How To Get Your Dog Ready For Hot Weather

Keeping your dog hydrated, hair cuts, and de-worming them are just some things to consider when it comes to keeping your healthy in hot weather. 
How To Get Your Dog Ready For Hot Weather
Francisco María García

Written and verified by the lawyer Francisco María García.

Last update: 27 December, 2022

It’s very important to get your dog ready for hot weather. The heat, going on trips, and all kinds of things related to the sun and vacations can be hard on your dog.

Summer is usually the best time of the year for people who don’t live in the tropics, but the heat can be uncomfortable, or even overwhelming for dogs. That’s why you need to follow the steps below to make sure your dog has a good time when you take them on a sunny vacation destination!

Why do you need to prepare your dog for hot weather?

There are some specific things about summer that can be hard for dogs. Things like the heat, trips, constantly being in and out of the house…These can all be an issue for your dog because it’s a change in their routine.

So, what can you do to keep your dog (or other pets) from suffering in hot weather? Well, there are some things you can do to prepare them, like a haircut, keeping them hydrated and deworming them.

How to get your dog ready for the summer


Hydration is absolutely essential for keeping your dog healthy during the summer. Think about how hard it can be to be outside when it’s hot. Well, it’s even worse for dogs because they’re much more sensitive to the heat.

Luckily, pet stores sell portable dog water bottles and bowls. With these on hand, your dog can drink whenever they need to and stay hydrated even when it’s out of the house.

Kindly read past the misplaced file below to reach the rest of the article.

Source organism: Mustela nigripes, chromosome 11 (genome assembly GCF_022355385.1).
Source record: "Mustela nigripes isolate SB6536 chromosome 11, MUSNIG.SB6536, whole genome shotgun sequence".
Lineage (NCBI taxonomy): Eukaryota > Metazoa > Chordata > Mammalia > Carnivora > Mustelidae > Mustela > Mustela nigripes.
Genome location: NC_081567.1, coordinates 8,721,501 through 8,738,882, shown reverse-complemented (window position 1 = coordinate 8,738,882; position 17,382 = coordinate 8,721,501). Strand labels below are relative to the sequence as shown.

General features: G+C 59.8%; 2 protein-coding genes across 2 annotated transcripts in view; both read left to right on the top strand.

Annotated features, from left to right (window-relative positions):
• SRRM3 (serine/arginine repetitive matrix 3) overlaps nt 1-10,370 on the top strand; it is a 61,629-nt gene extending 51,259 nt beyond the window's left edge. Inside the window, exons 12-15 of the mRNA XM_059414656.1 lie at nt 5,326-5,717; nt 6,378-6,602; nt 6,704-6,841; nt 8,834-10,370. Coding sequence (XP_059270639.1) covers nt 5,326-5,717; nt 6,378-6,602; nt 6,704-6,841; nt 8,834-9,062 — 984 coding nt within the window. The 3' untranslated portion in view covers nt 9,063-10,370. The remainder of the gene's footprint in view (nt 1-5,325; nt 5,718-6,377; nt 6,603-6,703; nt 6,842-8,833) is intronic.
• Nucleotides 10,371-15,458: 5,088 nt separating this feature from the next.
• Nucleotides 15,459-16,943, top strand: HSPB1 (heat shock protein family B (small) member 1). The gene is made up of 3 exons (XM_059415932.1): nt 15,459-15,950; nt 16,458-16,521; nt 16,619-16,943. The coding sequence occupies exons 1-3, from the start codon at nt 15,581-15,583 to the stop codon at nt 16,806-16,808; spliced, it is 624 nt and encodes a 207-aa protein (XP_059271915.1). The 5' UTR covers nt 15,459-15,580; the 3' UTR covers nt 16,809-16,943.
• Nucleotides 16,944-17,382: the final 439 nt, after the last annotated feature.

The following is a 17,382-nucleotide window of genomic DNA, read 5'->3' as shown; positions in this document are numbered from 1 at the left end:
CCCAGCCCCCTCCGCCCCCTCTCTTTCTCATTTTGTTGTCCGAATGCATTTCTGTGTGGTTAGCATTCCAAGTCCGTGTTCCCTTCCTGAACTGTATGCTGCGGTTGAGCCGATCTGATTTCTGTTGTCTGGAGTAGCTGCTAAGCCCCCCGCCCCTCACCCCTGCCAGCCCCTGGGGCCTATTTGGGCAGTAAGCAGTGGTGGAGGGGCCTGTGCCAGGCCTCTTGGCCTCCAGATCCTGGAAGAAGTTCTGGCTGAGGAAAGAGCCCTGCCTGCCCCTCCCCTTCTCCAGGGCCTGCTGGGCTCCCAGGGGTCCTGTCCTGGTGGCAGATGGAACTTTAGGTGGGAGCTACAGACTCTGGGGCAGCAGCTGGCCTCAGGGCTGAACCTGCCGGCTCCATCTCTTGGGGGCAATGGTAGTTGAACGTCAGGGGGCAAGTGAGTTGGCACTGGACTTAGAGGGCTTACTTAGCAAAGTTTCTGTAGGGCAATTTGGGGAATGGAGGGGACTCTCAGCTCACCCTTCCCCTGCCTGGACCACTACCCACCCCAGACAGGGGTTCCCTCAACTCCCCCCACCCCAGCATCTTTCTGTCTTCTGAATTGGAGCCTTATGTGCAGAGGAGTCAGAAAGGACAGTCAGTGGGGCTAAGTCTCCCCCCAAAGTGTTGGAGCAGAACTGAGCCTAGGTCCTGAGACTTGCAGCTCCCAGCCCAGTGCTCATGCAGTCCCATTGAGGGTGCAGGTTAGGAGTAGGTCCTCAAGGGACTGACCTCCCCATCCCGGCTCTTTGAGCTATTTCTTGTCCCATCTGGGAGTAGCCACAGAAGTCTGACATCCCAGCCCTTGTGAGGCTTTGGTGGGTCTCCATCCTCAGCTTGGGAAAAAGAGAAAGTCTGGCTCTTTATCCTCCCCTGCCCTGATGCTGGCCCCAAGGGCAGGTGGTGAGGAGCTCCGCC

Haircuts and hair treatments

It’s good to take your dog to a professional groomer at the beginning of the summer. A lot of breeds need it in order to stay cool but just remember: it can get expensive. Sometimes all you need to do is brush out their dead fur from their winter coat.

cut your dog's hair at home

Where should you leave your dog when you’re traveling?

This is one of the biggest problems pet owners have when trying to take a trip. There are a few options. You could leave it with someone you trust, but your dog needs to know them already. You trust them, but your dog might not quite yet, which could lead to stress and anxiety.

You can also leave it at a doggy daycare or a dog hotelJust be careful when you’re choosing, because some of them don’t take as good care of our pets as they should.

With this, it’s best to visit the place beforehand and make sure it has good hygiene and enough space for your dog to be happy.

Traveling with your dog

Traveling can be stressful for dogs. For example, some of them get nauseous in the car. So, if you’ve decided your dog is going to come with you on vacation, you need to plan well and talk to your vet to make sure you take all the necessary steps.

traveling with your dog

It’s also good to get your dog used to be in the car and a travel crate before the trip. You can start by traveling short distances and by frequently going on short trips. By the time you go on a real trip, your dog will feel much calmer in the car.

Your dog’s health

Your dog will be going outside a lot more and be in contact with a lot more dogs in the warm climate regions or during the summer. So, you should make sure to have your dog de-wormed to prevent infections.

Bathing and swimming

Don’t force your dog to get into the pool or the ocean. Some breeds love swimming, but others don’t. If your dog is scared, don’t force them to get in the water — that could be a traumatizing experience. It’s also important to remember to give their fur the right treatment after it gets out.

You can get your dog ready for the hot weather with just a few simple changes. Your dog will be able to have a much better time in the heat with you and your family. Plus, both you and your dog will be able to relax, knowing that you did everything that was necessary for your dog to handle the heat.

The contents of My Animals are written for informational purposes. They can't replace the diagnosis, advice, or treatment from a professional. In the case of any doubt, it's best to consult a trusted specialist.